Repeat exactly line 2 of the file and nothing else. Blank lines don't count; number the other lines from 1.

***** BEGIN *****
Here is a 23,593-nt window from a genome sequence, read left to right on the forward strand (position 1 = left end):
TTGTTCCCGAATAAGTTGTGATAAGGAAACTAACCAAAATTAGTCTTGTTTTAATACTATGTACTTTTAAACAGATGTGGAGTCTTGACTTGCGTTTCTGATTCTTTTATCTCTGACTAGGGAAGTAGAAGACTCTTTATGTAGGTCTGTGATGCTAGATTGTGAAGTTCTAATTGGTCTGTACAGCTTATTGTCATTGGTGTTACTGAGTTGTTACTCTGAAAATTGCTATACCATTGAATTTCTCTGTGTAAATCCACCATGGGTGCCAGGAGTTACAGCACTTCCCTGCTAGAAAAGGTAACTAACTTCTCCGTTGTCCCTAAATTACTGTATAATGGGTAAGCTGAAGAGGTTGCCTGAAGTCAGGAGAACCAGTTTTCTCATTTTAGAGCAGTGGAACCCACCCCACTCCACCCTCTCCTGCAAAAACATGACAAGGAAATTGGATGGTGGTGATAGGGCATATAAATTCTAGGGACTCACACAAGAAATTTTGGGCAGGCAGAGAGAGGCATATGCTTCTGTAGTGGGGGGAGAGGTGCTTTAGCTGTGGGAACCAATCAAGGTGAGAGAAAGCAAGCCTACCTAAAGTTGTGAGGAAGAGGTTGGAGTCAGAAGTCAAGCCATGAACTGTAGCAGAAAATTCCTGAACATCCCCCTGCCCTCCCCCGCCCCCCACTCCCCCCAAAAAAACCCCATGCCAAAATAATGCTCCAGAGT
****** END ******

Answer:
TTGTTCCCGAATAAGTTGTGATAAGGAAACTAACCAAAATTAGTCTTGTTTTAATACTATGTACTTTTAAACAGATGTGGAGTCTTGACTTGCGTTTCTGATTCTTTTATCTCTGACTAGGGAAGTAGAAGACTCTTTATGTAGGTCTGTGATGCTAGATTGTGAAGTTCTAATTGGTCTGTACAGCTTATTGTCATTGGTGTTACTGAGTTGTTACTCTGAAAATTGCTATACCATTGAATTTCTCTGTGTAAATCCACCATGGGTGCCAGGAGTTACAGCACTTCCCTGCTAGAAAAGGTAACTAACTTCTCCGTTGTCCCTAAATTACTGTATAATGGGTAAGCTGAAGAGGTTGCCTGAAGTCAGGAGAACCAGTTTTCTCATTTTAGAGCAGTGGAACCCACCCCACTCCACCCTCTCCTGCAAAAACATGACAAGGAAATTGGATGGTGGTGATAGGGCATATAAATTCTAGGGACTCACACAAGAAATTTTGGGCAGGCAGAGAGAGGCATATGCTTCTGTAGTGGGGGGAGAGGTGCTTTAGCTGTGGGAACCAATCAAGGTGAGAGAAAGCAAGCCTACCTAAAGTTGTGAGGAAGAGGTTGGAGTCAGAAGTCAAGCCATGAACTGTAGCAGAAAATTCCTGAACATCCCCCTGCCCTCCCCCGCCCCCCACTCCCCCCAAAAAAACCCCATGCCAAAATAATGCTCCAGAGT